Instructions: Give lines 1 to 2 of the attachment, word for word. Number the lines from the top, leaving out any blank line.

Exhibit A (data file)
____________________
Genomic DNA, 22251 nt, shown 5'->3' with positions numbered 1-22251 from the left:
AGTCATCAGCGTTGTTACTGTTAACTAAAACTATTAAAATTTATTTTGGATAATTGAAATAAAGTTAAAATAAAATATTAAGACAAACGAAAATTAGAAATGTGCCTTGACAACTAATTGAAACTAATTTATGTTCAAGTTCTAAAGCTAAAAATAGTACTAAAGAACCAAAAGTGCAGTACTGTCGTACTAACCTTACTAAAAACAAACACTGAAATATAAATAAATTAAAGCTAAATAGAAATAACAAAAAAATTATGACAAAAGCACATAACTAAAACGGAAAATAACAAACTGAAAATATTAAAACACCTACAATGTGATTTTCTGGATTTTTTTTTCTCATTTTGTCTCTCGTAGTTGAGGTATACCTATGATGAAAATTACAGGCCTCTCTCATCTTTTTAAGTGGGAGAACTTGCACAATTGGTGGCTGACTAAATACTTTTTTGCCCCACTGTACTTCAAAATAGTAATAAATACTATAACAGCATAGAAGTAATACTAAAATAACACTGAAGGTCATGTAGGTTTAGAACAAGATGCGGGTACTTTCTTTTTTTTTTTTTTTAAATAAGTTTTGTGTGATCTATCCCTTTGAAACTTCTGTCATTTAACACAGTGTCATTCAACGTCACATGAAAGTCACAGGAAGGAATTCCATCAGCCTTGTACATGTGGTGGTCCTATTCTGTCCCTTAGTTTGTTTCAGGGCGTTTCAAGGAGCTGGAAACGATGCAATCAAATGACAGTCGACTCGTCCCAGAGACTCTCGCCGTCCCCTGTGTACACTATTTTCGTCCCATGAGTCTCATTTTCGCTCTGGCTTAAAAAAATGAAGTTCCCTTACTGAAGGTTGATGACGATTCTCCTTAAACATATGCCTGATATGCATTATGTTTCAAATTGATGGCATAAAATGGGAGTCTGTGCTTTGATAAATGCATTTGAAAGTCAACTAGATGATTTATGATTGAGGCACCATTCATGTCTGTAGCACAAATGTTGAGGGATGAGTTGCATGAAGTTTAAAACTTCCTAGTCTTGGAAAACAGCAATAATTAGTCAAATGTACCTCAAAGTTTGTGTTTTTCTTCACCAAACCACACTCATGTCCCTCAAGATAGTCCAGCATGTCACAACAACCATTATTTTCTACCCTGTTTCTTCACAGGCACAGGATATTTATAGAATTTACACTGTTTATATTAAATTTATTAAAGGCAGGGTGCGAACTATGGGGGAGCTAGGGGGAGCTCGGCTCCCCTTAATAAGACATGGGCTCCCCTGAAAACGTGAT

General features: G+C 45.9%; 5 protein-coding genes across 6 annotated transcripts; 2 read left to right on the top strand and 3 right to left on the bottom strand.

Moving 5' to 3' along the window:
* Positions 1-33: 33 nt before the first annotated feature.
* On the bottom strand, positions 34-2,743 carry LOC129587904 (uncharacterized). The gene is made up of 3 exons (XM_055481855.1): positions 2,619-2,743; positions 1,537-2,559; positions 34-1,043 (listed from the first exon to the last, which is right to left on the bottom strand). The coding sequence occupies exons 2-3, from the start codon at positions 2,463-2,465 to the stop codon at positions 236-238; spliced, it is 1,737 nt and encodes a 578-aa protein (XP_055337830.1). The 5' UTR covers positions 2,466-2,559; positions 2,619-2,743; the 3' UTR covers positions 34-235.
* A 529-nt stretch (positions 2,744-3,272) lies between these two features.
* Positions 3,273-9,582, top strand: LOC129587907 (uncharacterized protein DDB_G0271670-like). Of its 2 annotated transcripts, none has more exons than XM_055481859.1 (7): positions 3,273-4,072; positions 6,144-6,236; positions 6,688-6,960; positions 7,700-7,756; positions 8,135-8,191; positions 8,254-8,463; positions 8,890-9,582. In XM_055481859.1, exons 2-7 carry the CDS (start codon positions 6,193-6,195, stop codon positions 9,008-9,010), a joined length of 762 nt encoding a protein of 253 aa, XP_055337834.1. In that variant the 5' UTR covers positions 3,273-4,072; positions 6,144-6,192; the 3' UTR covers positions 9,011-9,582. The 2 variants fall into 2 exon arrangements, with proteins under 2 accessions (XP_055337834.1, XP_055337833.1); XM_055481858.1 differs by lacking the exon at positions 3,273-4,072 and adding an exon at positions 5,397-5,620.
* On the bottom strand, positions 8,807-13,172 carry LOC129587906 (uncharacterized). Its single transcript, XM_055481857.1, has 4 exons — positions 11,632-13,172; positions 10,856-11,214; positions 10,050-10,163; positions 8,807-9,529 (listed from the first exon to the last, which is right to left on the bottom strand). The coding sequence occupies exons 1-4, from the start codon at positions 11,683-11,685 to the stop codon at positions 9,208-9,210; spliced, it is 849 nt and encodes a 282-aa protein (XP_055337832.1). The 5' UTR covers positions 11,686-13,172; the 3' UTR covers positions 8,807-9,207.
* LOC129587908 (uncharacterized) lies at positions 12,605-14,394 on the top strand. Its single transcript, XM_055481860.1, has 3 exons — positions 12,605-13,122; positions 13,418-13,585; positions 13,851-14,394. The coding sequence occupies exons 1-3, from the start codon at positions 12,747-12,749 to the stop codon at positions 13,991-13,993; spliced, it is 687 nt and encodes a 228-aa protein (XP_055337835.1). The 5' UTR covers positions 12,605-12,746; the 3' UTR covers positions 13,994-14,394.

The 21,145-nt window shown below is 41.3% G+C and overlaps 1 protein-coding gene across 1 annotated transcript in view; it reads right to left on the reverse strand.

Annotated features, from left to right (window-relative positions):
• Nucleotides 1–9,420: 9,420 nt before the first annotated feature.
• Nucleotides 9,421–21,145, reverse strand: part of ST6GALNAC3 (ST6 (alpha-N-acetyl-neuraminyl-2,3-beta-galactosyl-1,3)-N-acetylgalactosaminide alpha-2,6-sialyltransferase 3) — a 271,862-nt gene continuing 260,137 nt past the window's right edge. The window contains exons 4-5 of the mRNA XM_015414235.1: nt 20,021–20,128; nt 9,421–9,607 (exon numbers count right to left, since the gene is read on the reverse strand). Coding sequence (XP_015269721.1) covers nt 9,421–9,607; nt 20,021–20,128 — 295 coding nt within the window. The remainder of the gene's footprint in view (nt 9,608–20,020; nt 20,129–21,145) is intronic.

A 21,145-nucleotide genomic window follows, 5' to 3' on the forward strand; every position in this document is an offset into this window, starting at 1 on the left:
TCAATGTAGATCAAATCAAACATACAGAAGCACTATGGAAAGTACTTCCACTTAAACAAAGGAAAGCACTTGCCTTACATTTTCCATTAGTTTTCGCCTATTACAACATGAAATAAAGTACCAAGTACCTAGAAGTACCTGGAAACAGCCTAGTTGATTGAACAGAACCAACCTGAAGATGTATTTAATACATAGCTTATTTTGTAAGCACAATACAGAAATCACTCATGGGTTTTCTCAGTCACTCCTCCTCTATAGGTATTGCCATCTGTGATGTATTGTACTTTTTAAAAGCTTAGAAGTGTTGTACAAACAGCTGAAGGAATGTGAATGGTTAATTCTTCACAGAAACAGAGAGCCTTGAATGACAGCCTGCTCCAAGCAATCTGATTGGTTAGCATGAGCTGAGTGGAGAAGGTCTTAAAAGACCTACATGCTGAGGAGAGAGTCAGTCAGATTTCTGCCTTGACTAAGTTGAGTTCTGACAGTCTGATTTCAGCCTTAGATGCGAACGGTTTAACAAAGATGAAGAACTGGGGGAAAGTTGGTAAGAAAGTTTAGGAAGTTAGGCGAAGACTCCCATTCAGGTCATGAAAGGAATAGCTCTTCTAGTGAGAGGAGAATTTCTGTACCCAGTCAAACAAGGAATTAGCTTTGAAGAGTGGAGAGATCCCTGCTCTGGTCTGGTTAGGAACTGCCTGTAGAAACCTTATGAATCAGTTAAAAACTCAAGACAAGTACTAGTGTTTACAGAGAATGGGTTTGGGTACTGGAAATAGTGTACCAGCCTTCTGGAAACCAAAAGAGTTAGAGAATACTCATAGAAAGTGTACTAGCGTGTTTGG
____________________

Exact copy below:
Genomic DNA, 22251 nt, shown 5'->3' with positions numbered 1-22251 from the left:
AGTCATCAGCGTTGTTACTGTTAACTAAAACTATTAAAATTTATTTTGGATAATTGAAATAAAGTTAAAATAAAATATTAAGACAAACGAAAATTAGAAATGTGCCTTGACAACTAATTGAAACTAATTTATGTTCAAGTTCTAAAGCTAAAAATAGTACTAAAGAACCAAAAGTGCAGTACTGTCGTACTAACCTTACTAAAAACAAACACTGAAATATAAATAAATTAAAGCTAAATAGAAATAACAAAAAAATTATGACAAAAGCACATAACTAAAACGGAAAATAACAAACTGAAAATATTAAAACACCTACAATGTGATTTTCTGGATTTTTTTTTCTCATTTTGTCTCTCGTAGTTGAGGTATACCTATGATGAAAATTACAGGCCTCTCTCATCTTTTTAAGTGGGAGAACTTGCACAATTGGTGGCTGACTAAATACTTTTTTGCCCCACTGTACTTCAAAATAGTAATAAATACTATAACAGCATAGAAGTAATACTAAAATAACACTGAAGGTCATGTAGGTTTAGAACAAGATGCGGGTACTTTCTTTTTTTTTTTTTTTAAATAAGTTTTGTGTGATCTATCCCTTTGAAACTTCTGTCATTTAACACAGTGTCATTCAACGTCACATGAAAGTCACAGGAAGGAATTCCATCAGCCTTGTACATGTGGTGGTCCTATTCTGTCCCTTAGTTTGTTTCAGGGCGTTTCAAGGAGCTGGAAACGATGCAATCAAATGACAGTCGACTCGTCCCAGAGACTCTCGCCGTCCCCTGTGTACACTATTTTCGTCCCATGAGTCTCATTTTCGCTCTGGCTTAAAAAAATGAAGTTCCCTTACTGAAGGTTGATGACGATTCTCCTTAAACATATGCCTGATATGCATTATGTTTCAAATTGATGGCATAAAATGGGAGTCTGTGCTTTGATAAATGCATTTGAAAGTCAACTAGATGATTTATGATTGAGGCACCATTCATGTCTGTAGCACAAATGTTGAGGGATGAGTTGCATGAAGTTTAAAACTTCCTAGTCTTGGAAAACAGCAATAATTAGTCAAATGTACCTCAAAGTTTGTGTTTTTCTTCACCAAACCACACTCATGTCCCTCAAGATAGTCCAGCATGTCACAACAACCATTATTTTCTACCCTGTTTCTTCACAGGCACAGGATATTTATAGAATTTACACTGTTTATATTAAATTTATTAAAGGCAGGGTGCGAACTATGGGGGAGCTAGGGGGAGCTCGGCTCCCCTTAATAAGACATGGGCTCCCCTGAAAACGTGAT